A common aphorism is that “the road to hell is paved with good intentions”.
A variation of that saying is that hell is full of people who had good intentions and heaven full of those who did good works.
The simple home truth being put across when people use that expression is that while good intentions are most welcome, they are not enough.
It is a truism that comes to mind when one considers how the region has been handling the matter of the insurgency in Mozambique.
The rebellion started in 2017; that was four years ago.
In that time, more than 2,500 people have been killed, more than 700,000 have been displaced, an unknown number have been injured and maimed, and countless livelihoods have been permanently destroyed.
At the 37th Ordinary Summit of SADC Heads of State and Government in Tshwane, South Africa in 2017, the Mozambique crisis was not on the agenda. Perhaps it was still early days.
For the 38th Ordinary Summit in Windhoek, Namibia the following year, again there was no Mozambique on the official agenda.
And then at the 39th Ordinary Summit in Dar es Salaam, Tanzania, the region’s leaders did not have the growing disaster in Mozambique as an agenda item.
It was only in 2020 at an Extraordinary Organ Troika plus the Republic of Mozambique Summit that the matter finally made the official.
Since then, SADC leaders have said all the right things concerning how they stand in solidarity with the people and Government of Mozambique, and how the region will not stand by while chaos unfolds.
But a Summit in November 2020 in Gaborone, Botswana did not yield much by way of results for the besieged people of a fellow SADC member because President Felipe Nyusi of Mozambique did not show up.
The leaders present decided that the best way forward was for the next extraordinary summit, scheduled for January 2021, be held in Mozambique itself, seemingly thinking that this would compel their colleague to sit down with them and chart a viable way forward.
They obviously did not count on the eventuality that President Nyusi would cancel that summit. It was eventually only held three months later.
And now the follow-up summit to the April one has been postponed. This time because the presidents of Botswana and South Africa were not available.
In the meantime Mozambique burns, women are raped and children are killed.
So what has all this to do with the road to hell being paved with good intentions?
What is evident is that SADC has a well-established and commendable tradition of respecting member states’ sovereignty, allowing countries in trouble to take the lead in resolving their issues, and giving due deference to the leaders of individual nations.
That is all well and good.
But at what point should a decision be made for the collective good even where there are reluctant parties? At which stage is the bigger picture of the region’s collective security looked at as being more important than the otherwise understandable political sensitivities that are attendant to international law and order?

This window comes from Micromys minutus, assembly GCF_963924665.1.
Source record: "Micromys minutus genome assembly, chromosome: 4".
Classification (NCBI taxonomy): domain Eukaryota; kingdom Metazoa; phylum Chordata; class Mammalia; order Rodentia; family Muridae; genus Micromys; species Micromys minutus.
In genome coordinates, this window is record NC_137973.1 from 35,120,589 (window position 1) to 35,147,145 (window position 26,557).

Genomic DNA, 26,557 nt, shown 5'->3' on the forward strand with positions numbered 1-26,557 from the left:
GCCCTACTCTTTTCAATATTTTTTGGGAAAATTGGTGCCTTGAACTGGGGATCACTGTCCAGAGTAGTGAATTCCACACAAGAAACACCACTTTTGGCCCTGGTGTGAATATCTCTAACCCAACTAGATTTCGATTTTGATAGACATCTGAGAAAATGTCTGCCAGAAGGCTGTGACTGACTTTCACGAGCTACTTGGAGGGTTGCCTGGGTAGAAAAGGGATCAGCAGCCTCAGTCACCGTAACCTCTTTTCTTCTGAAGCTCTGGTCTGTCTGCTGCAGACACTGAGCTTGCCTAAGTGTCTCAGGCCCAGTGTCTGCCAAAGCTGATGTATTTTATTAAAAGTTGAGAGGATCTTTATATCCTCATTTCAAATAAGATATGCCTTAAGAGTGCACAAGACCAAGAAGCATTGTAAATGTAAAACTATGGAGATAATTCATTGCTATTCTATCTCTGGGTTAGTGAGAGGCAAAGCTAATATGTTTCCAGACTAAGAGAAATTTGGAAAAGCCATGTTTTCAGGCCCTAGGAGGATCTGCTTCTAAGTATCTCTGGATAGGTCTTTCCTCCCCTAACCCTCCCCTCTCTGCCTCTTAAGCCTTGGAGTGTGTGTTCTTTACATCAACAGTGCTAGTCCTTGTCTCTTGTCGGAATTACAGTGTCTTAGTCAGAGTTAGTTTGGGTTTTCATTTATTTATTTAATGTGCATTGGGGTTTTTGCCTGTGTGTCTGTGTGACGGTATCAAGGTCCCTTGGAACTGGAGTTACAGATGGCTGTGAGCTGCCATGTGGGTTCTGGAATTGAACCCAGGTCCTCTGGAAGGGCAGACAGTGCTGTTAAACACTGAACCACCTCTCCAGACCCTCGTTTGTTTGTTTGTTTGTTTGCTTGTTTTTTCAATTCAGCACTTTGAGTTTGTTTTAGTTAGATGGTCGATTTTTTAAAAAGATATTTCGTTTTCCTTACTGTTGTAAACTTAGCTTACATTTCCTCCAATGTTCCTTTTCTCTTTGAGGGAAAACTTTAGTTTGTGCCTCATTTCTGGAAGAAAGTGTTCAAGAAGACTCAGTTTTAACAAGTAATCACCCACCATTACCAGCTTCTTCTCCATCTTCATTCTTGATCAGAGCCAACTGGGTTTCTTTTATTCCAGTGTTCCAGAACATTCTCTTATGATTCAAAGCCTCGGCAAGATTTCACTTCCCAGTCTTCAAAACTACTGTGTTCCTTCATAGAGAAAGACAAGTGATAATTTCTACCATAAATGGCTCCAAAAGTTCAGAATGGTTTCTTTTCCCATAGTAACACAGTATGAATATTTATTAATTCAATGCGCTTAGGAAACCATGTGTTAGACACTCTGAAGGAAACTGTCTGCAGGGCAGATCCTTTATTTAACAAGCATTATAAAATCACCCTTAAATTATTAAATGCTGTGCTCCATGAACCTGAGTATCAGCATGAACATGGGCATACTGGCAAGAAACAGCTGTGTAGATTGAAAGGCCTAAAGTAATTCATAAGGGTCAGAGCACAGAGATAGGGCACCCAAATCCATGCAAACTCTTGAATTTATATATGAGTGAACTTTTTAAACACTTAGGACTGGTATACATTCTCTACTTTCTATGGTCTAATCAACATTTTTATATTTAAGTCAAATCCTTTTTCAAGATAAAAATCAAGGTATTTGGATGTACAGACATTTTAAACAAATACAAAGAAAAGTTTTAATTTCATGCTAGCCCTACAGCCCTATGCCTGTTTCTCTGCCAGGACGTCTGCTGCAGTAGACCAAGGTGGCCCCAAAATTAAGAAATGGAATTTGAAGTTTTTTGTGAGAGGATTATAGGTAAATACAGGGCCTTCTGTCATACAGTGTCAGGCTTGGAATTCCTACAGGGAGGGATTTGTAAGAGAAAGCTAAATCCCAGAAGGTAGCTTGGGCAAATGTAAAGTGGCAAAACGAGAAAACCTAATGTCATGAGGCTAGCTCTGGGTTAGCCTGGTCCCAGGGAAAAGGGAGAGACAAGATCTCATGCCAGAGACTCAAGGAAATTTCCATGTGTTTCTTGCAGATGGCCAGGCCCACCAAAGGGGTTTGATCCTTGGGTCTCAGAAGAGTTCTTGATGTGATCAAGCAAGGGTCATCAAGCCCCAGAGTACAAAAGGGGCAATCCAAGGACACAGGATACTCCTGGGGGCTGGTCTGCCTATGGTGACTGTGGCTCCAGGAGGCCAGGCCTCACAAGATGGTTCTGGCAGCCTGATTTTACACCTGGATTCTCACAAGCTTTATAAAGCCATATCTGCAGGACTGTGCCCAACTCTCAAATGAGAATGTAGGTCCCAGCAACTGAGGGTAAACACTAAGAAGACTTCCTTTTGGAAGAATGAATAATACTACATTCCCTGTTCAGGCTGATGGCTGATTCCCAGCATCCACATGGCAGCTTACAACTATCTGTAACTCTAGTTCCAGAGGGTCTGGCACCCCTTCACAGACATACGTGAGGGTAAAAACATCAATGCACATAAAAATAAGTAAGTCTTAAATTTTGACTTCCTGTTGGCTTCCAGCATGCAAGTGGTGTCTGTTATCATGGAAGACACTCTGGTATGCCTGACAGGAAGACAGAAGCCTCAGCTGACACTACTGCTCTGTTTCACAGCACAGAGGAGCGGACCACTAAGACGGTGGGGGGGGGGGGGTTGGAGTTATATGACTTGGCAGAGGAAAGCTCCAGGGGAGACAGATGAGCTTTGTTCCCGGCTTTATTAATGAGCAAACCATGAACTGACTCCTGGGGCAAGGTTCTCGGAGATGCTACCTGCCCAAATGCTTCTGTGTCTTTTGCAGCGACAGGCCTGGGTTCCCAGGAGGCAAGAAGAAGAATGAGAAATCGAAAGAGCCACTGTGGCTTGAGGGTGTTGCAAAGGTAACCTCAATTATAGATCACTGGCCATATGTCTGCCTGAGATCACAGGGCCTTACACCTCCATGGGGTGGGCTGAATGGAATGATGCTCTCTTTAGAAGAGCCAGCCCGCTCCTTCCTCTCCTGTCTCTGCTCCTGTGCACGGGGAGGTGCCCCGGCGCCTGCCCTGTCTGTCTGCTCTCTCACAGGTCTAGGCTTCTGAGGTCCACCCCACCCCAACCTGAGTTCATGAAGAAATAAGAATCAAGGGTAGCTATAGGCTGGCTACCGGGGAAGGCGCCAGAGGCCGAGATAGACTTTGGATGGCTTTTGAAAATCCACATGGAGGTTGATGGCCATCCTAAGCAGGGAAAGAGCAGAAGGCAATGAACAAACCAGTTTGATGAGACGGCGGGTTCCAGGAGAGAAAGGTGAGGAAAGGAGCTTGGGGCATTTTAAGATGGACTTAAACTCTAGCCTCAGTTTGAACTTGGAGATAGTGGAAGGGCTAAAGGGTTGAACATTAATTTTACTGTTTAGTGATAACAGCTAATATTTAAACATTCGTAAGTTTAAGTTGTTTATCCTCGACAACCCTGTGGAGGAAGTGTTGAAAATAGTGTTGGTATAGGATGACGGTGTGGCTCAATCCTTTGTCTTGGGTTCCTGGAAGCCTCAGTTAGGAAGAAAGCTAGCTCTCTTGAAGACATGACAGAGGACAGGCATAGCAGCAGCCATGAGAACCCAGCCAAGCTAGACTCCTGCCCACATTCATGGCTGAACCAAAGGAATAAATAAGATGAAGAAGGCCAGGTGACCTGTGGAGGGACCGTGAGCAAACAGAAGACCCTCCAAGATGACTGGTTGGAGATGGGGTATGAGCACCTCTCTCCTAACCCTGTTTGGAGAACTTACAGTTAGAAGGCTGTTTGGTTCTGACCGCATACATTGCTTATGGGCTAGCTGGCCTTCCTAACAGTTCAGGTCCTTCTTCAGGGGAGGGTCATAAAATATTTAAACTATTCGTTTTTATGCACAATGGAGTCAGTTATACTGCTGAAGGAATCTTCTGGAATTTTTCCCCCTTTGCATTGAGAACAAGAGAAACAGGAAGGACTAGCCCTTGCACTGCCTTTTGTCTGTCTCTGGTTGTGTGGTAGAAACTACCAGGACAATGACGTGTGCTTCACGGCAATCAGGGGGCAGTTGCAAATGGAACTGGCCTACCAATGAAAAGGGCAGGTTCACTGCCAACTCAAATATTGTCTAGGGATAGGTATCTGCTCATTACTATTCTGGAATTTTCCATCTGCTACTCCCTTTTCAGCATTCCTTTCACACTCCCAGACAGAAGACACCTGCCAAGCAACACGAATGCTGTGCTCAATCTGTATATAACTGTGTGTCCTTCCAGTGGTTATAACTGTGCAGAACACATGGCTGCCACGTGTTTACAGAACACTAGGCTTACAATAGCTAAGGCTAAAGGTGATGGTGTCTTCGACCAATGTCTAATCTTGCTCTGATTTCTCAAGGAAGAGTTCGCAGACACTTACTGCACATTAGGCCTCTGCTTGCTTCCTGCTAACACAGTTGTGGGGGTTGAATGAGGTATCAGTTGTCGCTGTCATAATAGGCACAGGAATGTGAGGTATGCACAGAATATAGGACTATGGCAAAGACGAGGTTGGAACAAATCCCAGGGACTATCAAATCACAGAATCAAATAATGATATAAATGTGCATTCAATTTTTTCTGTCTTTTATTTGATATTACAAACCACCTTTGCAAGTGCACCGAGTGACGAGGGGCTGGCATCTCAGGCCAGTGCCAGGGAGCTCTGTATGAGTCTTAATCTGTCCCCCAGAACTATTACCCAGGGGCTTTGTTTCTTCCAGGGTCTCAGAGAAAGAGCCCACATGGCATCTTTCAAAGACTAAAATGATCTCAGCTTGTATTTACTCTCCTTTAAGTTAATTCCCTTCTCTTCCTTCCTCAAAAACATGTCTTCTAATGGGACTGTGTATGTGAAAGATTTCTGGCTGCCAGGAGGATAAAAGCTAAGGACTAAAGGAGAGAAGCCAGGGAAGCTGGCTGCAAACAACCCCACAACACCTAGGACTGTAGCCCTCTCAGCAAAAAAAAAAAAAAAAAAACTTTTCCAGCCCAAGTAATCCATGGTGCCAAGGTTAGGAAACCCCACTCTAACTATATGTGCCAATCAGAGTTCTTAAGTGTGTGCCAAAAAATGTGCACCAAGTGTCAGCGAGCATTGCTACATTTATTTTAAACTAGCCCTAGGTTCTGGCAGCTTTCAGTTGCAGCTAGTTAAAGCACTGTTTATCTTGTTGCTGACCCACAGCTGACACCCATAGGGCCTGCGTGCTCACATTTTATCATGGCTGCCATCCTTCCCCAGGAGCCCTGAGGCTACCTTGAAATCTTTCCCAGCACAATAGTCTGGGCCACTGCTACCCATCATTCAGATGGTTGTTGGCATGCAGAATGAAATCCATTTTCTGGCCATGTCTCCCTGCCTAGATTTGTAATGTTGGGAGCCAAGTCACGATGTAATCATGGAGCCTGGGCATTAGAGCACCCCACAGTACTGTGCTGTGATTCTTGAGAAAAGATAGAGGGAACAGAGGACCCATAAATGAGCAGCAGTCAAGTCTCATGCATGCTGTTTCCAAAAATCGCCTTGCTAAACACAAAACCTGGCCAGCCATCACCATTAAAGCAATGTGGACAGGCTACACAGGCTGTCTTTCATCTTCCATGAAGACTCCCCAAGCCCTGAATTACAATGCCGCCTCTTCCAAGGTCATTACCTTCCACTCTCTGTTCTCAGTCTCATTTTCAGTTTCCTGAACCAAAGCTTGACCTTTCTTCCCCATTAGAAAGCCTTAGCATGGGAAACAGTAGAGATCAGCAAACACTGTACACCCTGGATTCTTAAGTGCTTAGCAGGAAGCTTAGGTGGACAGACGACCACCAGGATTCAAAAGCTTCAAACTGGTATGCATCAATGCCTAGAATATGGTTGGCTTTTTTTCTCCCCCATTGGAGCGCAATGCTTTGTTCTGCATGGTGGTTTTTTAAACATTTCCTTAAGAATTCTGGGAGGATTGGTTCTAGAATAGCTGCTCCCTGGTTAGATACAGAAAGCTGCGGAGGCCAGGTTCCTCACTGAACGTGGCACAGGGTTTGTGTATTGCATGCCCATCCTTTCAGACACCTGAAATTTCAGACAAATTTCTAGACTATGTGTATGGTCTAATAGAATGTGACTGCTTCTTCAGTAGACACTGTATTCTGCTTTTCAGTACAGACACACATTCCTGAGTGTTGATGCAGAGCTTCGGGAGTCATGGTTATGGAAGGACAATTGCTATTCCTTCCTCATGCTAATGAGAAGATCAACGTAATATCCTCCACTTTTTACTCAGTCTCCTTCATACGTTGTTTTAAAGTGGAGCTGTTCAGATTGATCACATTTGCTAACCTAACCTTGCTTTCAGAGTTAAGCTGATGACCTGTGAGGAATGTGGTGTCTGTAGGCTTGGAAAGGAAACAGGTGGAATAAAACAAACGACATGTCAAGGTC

Good intentions of their own are not enough.
They need to be backed by reasonable enforcement of international norms in as far as they pertain to the sanctity of human life and the pursuit of collective peace and security.
The SADC Mutual Defence Pact provides the bases on which the bloc can – and should – act rapidly to assist the people of Mozambique and safeguard our collective stability as a region.
Articles 6 of the Mutual Defence Pact provides for collective action such as self-defence because “an armed attack against a state party shall be considered a threat to regional peace and security and such an attack shall be met with immediate action”.
And then Article 9 of the pact provides for defence co-operation, while also making provision for collaboration in training, joint military exercises, and intelligence.
The pact was obviously signed with all the best intentions. But it is not enough to leave it as a mere paper tiger. Good intentions must be back by good actions.
We are told that the extraordinary summit that was postponed at the last minute this past week was supposed to consider a plan drafted by a technical assessment team to deploy the SADC Standby Force in Mozambique to aid the people and government of that country in their battle against vicious insurgents.
Now that the extraordinary summit has been postponed, because of the good intention of not wanting to table the intervention proposals with deputy presidents rather than their bosses, it is hoped that the region will not go another three months before the meeting is actually held.
All these good intentions are appreciated, but there are people dying and suffering in Mozambique.
They deserve more than our goodwill. They deserve our good actions.